Medicaid Takes a Hit from the Supreme Court
Saturday, June 30, 2012
President Barack Obama’s healthcare reform law survived the U.S. Supreme Court, but that doesn’t mean millions of Americans won’t lose their chance at medical insurance.
At the same time that the high court upheld the Affordable Care Act’s (ACA) mandate requiring people to buy insurance, it struck down the requirement that states expand Medicaid coverage or risk losing all federal funding for the insurance program.
With the Medicaid provision gone, some states may opt out of expanding coverage for non-elderly individuals with incomes up to 133% of the poverty line (about $30,700 for a family of four).
Obama and Democrats predicted that as long as all states expanded Medicaid as planned, nearly 16 million uninsured people would have gained coverage by 2019.
But now “cash-strapped states will almost certainly” not consider this option “since they will ultimately be on the hook for financing at least a portion of this expansion,” Stanford University health economist Dr. Jay Bhattacharya wrote on Stanford’s medical school blog. “If enough states decide to deny the Medicaid expansion, this may substantially reduce the ability of ACA to expand insurance coverage.”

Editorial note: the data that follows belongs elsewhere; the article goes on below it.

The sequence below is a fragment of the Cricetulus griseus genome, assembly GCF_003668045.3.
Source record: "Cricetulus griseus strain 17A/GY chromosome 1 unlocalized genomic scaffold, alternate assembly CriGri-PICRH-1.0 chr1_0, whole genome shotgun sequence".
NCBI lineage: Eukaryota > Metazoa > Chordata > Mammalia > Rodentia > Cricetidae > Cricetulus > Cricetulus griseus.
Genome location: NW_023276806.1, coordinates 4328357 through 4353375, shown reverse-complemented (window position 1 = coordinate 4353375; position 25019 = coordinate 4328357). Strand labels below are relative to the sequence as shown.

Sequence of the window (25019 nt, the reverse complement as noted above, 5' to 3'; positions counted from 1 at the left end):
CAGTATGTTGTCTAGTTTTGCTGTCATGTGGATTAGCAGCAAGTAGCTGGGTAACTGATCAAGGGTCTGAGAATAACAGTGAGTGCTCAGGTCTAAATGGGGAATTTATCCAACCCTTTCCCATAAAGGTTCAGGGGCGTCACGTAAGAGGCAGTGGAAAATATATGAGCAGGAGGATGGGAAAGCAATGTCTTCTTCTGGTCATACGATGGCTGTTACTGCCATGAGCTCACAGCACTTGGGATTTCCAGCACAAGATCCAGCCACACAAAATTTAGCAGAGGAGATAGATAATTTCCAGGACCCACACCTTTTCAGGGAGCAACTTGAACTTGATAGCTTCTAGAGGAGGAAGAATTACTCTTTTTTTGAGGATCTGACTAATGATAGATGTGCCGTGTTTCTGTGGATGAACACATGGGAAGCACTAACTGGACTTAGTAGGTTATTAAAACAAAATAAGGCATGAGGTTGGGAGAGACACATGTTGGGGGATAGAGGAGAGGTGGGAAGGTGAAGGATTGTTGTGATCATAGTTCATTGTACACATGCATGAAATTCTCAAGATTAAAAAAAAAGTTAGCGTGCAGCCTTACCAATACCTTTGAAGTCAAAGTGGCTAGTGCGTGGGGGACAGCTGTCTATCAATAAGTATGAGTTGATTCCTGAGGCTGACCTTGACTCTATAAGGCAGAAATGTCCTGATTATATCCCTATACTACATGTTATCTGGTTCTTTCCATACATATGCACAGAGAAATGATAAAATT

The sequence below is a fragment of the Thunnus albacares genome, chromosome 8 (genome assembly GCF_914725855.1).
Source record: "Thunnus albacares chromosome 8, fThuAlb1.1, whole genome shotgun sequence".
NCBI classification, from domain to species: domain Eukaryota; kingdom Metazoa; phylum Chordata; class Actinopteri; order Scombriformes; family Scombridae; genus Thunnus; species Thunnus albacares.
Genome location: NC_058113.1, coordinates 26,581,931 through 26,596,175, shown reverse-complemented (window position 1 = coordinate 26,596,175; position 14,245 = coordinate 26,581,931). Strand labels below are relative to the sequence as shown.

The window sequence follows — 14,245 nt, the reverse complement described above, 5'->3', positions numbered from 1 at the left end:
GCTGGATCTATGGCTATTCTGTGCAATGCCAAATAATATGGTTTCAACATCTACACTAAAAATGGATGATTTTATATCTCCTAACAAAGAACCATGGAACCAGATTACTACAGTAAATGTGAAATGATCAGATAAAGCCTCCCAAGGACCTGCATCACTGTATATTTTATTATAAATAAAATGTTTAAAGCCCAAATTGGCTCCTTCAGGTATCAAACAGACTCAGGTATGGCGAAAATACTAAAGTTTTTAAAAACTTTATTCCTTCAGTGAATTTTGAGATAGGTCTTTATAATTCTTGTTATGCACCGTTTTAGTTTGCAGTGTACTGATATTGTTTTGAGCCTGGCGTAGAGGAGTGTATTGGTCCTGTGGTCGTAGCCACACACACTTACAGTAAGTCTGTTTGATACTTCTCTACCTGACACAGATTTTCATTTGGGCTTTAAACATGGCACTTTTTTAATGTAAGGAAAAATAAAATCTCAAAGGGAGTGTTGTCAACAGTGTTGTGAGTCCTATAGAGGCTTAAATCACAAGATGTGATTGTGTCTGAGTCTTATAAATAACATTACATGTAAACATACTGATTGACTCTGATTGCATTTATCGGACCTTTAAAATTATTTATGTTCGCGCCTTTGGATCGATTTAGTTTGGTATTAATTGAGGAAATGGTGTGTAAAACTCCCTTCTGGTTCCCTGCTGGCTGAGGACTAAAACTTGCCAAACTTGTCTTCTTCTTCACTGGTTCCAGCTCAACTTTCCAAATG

The law calls for the federal government to assume 100% of the Medicaid expansion for the first three years. After that Washington’s portion of the tab gradually drops to 90%. While that sounds like a lot, states that agree to participate would still be looking at paying billions of dollars, a tall order for those struggling to close budget deficits.
Texas, for example, only covers parents whose income is 26% of the poverty line or less, or about $2,900 a year. The Medicaid expansion would cost the state an extra $2.6 billion over five years. Arkansas provides coverage for even fewer poor people…those with an income 17% of the poverty line.
To Learn More:
Mystery After the Health Care Ruling: Which States Will Refuse Medicaid Expansion? (by Charles Ornstein, ProPublica)
Ruling Could Allow Republicans to Deny Medicaid to Millions of Poor Americans (by George Zornick, The Nation)
The Supreme Court Surprise: Medicaid Ruling Could Reduce Coverage (by Sarah Kliff, Washington Post)
Disabled Idahoans Sue State over Medicaid Cuts the State Refuses to Explain (by Matt Bewig, AllGov)
Democratic Leaders Challenge Obama Medicaid Policy in Supreme Court (by Noel Brinkerhoff, AllGov)
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